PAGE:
ERROL PARKER | Editor-at-large | Contact
“Fuck!” she said sharply.
Lucy Taylor’s handbag fell off the table and predictably lands upside down – in the middle of a French Quarter cafe.
Her most private possessions, some she didn’t even know she had, are now on public display for all to see.
Everyday items like her comb, hairpins, cigarettes, makeup and an unregistered Glock 23 lay on the floor for a few seconds before the 24-year-old swept them back up.
“Why do they always land upside fucking down?” she asked her friend.
The friend smiled and shrugged.
“Why don’t you do the zipper up?”
Lucy rolled her eyes and checked the safety was still on with her idle left hand.
Questions like this are set to be answered by a new landmark study conducted by Australia’s peak scientific body, which kicks off today in the south.
Speaking exclusively to The Advocate this morning, Gavin Spoon from the CSIRO said he and his colleagues look forward to finding answers for young, anxious people like Lucy.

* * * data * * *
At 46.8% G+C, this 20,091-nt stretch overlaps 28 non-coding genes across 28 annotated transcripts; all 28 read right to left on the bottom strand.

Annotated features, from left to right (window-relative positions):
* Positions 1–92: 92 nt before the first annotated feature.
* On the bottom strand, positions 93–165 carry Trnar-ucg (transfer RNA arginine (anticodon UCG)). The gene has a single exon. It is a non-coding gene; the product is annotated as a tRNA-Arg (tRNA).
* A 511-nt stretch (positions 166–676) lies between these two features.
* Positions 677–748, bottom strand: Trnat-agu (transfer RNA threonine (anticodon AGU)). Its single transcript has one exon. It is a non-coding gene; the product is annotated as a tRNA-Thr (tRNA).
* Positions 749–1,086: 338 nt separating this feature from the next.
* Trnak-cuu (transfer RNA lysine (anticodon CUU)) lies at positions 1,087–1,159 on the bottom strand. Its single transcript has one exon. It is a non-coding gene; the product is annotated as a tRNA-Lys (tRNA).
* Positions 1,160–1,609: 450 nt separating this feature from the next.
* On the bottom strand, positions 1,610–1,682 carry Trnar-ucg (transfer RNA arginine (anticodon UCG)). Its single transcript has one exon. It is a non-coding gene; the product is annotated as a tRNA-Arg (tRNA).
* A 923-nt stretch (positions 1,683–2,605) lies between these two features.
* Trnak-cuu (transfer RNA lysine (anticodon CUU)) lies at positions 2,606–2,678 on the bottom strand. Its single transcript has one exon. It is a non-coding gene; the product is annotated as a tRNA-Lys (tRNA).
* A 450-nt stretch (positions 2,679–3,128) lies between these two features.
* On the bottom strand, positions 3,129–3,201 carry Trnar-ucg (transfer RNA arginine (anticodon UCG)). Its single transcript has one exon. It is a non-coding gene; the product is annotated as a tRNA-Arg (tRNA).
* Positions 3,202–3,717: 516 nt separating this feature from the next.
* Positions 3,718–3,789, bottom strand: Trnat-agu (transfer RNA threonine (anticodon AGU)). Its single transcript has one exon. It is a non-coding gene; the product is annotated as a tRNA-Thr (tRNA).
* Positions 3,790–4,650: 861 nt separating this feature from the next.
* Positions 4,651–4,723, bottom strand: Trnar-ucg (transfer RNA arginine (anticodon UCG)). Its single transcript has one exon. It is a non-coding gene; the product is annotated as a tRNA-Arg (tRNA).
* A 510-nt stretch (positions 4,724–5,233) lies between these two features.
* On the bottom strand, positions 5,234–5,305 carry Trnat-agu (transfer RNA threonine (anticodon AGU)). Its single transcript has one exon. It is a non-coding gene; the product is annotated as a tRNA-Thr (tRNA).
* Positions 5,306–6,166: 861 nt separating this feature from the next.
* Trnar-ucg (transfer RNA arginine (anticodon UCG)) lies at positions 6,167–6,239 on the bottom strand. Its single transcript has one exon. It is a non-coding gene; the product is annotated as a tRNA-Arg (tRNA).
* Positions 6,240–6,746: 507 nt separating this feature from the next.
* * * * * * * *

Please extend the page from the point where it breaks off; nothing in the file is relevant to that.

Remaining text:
“Only nerds zip up their handbag,” said Gavin.
“And as nerds only make up a tiny fraction of the population, that leaves many young Australians exposed to the dangers of dropped handbags.”
When asked if that includes men who use cute handbags and clutches day-to-day, Gavin looked confused.
“Girls have handbags, men have briefcases. If you’re walking around all day with your briefcase open, you need to get your head read. We’re living under an LNP government, there will no chit-chat of that nature. If you’re a bloke living in far western Queensland that keeps his man things in a hard-wearing Longchamp handbag, then you’re a bigger man than me!”
The study is expected to cost about $60 and take roughly a week.
More to come.